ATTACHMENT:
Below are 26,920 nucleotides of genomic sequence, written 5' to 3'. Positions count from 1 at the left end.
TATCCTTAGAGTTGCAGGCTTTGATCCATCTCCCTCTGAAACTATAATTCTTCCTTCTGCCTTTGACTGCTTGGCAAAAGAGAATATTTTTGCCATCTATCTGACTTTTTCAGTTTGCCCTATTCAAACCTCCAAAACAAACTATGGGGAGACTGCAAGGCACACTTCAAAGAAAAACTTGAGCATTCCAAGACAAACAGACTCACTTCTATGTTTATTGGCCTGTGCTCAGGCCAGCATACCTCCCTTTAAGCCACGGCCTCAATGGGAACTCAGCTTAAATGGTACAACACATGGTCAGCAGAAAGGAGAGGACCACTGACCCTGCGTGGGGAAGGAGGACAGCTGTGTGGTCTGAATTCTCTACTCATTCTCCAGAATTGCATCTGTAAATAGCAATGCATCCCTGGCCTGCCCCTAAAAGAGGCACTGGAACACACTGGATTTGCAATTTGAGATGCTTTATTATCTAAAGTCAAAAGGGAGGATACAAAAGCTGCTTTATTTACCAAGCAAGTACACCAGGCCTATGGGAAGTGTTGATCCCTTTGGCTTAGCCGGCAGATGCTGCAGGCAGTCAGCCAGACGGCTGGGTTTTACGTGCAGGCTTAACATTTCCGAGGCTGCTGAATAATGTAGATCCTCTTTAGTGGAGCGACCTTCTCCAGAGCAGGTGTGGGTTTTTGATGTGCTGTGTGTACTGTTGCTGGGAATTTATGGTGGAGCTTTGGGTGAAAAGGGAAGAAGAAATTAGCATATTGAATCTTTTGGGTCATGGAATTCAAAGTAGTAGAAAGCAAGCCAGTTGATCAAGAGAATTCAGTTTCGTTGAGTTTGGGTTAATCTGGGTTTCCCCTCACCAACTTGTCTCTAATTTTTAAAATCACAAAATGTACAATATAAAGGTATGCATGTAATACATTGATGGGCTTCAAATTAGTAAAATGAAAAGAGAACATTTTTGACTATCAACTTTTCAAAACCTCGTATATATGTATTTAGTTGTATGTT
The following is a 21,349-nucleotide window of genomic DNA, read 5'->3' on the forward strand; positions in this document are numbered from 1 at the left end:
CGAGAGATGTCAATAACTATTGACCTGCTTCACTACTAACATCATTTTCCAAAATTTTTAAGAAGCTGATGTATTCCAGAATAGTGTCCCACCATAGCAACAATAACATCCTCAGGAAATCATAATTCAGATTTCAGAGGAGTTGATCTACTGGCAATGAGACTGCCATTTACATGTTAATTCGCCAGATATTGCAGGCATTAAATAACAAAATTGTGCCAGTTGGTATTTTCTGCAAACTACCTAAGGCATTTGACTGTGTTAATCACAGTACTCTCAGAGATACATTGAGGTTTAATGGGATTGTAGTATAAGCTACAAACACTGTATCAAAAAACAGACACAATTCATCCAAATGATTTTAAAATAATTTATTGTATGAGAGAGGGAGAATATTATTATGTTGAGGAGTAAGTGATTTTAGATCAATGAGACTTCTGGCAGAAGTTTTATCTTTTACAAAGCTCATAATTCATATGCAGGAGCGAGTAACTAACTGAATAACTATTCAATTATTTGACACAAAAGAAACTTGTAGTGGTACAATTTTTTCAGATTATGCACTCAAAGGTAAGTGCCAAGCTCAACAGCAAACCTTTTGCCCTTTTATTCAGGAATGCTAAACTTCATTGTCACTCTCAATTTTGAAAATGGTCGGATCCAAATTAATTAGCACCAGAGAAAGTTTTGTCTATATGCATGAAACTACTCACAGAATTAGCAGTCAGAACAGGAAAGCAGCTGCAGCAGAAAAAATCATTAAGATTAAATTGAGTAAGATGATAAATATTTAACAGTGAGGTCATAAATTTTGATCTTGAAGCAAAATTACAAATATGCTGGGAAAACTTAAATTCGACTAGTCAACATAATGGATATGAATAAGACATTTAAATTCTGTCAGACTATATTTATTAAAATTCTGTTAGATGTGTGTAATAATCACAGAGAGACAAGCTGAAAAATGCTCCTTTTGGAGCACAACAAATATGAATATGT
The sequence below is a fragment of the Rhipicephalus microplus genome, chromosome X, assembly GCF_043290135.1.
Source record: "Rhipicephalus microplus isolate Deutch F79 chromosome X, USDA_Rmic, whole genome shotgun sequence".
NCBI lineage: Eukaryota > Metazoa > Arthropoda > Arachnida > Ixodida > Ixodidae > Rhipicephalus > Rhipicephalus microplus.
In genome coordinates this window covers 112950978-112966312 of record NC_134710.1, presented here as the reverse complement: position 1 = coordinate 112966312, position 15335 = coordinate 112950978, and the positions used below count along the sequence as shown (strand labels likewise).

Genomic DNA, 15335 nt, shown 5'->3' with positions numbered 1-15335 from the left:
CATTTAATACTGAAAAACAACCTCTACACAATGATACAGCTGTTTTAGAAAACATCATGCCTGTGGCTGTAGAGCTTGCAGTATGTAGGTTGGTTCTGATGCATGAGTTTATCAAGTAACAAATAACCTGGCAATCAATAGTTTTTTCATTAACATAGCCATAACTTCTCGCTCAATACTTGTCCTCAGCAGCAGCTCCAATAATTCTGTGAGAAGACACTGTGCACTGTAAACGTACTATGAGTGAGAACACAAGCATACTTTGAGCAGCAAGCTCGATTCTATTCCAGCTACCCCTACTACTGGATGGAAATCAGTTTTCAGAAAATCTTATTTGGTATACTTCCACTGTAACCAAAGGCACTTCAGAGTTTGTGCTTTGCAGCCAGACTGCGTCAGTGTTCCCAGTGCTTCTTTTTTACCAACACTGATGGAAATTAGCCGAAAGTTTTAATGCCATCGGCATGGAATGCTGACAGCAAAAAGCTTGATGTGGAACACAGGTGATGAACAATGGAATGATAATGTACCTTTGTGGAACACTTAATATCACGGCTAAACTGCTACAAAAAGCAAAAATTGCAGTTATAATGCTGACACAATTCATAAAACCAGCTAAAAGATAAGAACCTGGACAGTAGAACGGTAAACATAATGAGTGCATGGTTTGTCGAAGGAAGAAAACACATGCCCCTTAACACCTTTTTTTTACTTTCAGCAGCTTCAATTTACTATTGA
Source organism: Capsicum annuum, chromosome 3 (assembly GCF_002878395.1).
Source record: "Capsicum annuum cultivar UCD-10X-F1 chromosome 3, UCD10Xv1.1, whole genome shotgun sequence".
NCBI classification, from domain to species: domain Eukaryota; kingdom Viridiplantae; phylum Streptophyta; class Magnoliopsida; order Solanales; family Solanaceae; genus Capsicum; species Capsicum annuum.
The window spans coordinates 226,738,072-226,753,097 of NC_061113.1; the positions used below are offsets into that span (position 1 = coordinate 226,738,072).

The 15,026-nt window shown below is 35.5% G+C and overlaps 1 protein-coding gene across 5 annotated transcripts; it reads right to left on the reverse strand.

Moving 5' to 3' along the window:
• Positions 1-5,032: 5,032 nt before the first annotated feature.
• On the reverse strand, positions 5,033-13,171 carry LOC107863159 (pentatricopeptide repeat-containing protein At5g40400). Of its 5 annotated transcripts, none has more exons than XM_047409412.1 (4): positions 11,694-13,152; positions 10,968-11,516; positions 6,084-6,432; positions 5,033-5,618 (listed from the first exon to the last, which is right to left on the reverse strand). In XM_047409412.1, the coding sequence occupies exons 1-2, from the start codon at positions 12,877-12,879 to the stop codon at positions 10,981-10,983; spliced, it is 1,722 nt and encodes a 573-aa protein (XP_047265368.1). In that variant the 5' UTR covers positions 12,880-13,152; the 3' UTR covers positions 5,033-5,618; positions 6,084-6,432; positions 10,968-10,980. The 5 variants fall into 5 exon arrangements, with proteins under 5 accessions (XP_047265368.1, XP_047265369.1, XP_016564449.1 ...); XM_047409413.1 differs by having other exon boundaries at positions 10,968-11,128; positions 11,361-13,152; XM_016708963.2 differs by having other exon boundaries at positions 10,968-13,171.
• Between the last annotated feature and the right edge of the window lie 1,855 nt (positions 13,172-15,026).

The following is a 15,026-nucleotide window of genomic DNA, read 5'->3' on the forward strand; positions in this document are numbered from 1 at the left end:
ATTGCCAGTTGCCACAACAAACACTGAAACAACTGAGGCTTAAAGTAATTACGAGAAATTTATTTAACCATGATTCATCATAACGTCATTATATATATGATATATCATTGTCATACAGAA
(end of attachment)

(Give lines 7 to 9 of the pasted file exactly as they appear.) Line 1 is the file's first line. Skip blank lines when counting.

NCBI lineage: Eukaryota > Metazoa > Arthropoda > Arachnida > Ixodida > Ixodidae > Rhipicephalus > Rhipicephalus microplus.
In genome coordinates this window covers 112950978-112966312 of record NC_134710.1, presented here as the reverse complement: position 1 = coordinate 112966312, position 15335 = coordinate 112950978, and the positions used below count along the sequence as shown (strand labels likewise).

Genomic DNA, 15335 nt, shown 5'->3' with positions numbered 1-15335 from the left: